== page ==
US in rush towards net-zero
The US power grid could get a green overhaul if the Biden administration has its way, requiring 80 percent of electricity that is transmitted to come from emissions-free sources by 2030, according to Reuters.
Should this be passed into law – which is the administration’s intention, according to comments White House climate advisor Ali Zaidi made to the news agency – it will help achieve President Biden’s goal of reaching net-zero carbon emissions in the grid by 2035.
According to the US Energy Information Agency, just 38 percent of the electricity generated in 2019 came from non-fossil fuels, meaning that figure would have to more than double within this decade. Ambitious? Yes, but also achievable, according to a study published last week by energy policy think tank Energy Innovation.
It “is technologically feasible, would not raise customer costs or compromise reliability, and would deliver major benefits including $1.5 trillion in clean energy capital investments and $100 billion in transmission capital investments”, the study said.
Renewables investors, form an orderly line.
Playing games or extracting value?
Last week, we heard from Ignacio Antoñanzas, founding partner of Altamar Infraestructuras, about his concerns on what he described as some in the market “playing games”.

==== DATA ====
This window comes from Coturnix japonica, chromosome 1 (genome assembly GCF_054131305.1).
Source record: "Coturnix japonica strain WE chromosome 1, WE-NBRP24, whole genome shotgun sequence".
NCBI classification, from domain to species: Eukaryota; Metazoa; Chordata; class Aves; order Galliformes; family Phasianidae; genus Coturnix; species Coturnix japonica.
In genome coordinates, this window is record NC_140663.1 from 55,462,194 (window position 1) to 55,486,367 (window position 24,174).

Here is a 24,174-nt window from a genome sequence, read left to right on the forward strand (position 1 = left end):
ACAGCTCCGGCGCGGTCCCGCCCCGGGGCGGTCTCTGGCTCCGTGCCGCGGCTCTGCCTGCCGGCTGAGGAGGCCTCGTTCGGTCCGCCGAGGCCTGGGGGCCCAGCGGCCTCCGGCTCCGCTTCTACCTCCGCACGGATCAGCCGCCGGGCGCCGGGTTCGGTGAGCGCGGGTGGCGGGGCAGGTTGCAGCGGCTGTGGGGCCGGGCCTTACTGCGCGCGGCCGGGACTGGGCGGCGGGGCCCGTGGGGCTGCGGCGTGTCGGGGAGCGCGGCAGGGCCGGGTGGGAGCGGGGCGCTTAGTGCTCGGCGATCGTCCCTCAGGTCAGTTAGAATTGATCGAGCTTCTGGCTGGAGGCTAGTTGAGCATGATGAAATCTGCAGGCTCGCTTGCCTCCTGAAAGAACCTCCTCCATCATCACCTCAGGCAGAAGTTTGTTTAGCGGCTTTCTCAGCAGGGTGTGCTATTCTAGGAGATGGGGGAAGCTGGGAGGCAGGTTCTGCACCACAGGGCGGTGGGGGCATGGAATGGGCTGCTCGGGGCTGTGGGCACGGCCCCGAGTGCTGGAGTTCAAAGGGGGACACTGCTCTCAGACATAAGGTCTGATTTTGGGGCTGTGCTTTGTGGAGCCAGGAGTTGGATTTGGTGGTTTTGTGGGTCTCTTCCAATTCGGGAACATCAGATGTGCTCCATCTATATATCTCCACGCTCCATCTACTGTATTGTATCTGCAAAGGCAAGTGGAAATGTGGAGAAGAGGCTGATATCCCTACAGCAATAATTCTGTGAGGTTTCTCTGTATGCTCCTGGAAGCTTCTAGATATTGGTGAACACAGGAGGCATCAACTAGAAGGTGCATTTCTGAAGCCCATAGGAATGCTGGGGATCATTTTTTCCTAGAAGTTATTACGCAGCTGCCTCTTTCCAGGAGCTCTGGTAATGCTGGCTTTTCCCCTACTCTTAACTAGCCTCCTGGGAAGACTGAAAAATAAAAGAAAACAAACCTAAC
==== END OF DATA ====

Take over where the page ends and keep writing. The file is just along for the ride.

“If you buy a utility or electricity generation asset and you start playing games on the merchant side, you could earn a wonderful return, but the reality is you are playing games. If you are playing games, it is not infra,” he said, after Altamar Capital closed its second fund of funds on €430 million.
However, at last week’s Nordics roundtable, to be published in our June edition, a different viewpoint was taken when discussing the future of power-purchase agreements. One participant wondered whether managers are “giving too much value away by entering into a PPA”, while another asked if there had been “too much focus on PPAs in previous years”.
Looks like certainty of revenue is not for everyone.
There’s a new placement agent in town
Specialisation is all the rage these days, as we wrote recently in the context of our Q1 unlisted fundraising report. But the trend is by no means exclusive to infrastructure. Enter private markets veterans Christian von Massenbach and Fabian Pötter, with the launch of 51 North Capital, a new placement agent focused on connecting global GPs with LPs in Europe’s DACH region, comprising Germany, Austria and Switzerland.
Both German nationals, von Massenbach was recently a former managing director in Evercore’s private placement group, responsible for the DACH region, and has over 21 years’ alternatives experience. Pötter, for his part, is an 18-year industry veteran and most recently the co-head of infrastructure at Golding Capital Partners.
“After years investing in funds and co-investments as an LP, I’m excited to bring the target audience’s perspective directly to GPs,” Pötter said.
Launching with mandates in place for its target asset classes of infrastructure, private debt and private equity, 51 North Capital will offer a strategic advisory component in addition to its regional distribution capabilities.
Partners Group aims high with towers platform
Partners Group has become the latest infra GP to makes its debut in the Philippines, after it established a new investment platform with the aim of building and operating telecoms towers in the country.